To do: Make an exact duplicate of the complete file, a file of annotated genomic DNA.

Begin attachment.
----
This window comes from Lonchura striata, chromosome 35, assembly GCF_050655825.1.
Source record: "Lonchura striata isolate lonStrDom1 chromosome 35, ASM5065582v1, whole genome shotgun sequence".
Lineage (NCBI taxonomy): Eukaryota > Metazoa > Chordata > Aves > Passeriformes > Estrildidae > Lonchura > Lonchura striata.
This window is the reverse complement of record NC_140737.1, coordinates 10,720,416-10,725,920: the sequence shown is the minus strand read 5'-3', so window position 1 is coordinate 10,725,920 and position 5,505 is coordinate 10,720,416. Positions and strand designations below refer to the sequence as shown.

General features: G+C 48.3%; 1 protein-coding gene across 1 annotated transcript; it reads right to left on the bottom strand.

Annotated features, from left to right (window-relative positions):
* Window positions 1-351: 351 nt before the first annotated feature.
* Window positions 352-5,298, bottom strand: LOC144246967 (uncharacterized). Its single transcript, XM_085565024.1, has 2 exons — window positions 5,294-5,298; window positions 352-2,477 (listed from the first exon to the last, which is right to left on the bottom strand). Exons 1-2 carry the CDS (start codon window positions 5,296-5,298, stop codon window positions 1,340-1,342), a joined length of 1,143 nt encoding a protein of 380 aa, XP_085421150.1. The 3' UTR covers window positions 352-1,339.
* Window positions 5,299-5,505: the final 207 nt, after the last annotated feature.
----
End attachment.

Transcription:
This window comes from Lonchura striata, chromosome 35, assembly GCF_050655825.1.
Source record: "Lonchura striata isolate lonStrDom1 chromosome 35, ASM5065582v1, whole genome shotgun sequence".
Lineage (NCBI taxonomy): Eukaryota > Metazoa > Chordata > Aves > Passeriformes > Estrildidae > Lonchura > Lonchura striata.
This window is the reverse complement of record NC_140737.1, coordinates 10,720,416-10,725,920: the sequence shown is the minus strand read 5'-3', so window position 1 is coordinate 10,725,920 and position 5,505 is coordinate 10,720,416. Positions and strand designations below refer to the sequence as shown.

General features: G+C 48.3%; 1 protein-coding gene across 1 annotated transcript; it reads right to left on the bottom strand.

Annotated features, from left to right (window-relative positions):
* Window positions 1-351: 351 nt before the first annotated feature.
* Window positions 352-5,298, bottom strand: LOC144246967 (uncharacterized). Its single transcript, XM_085565024.1, has 2 exons — window positions 5,294-5,298; window positions 352-2,477 (listed from the first exon to the last, which is right to left on the bottom strand). Exons 1-2 carry the CDS (start codon window positions 5,296-5,298, stop codon window positions 1,340-1,342), a joined length of 1,143 nt encoding a protein of 380 aa, XP_085421150.1. The 3' UTR covers window positions 352-1,339.
* Window positions 5,299-5,505: the final 207 nt, after the last annotated feature.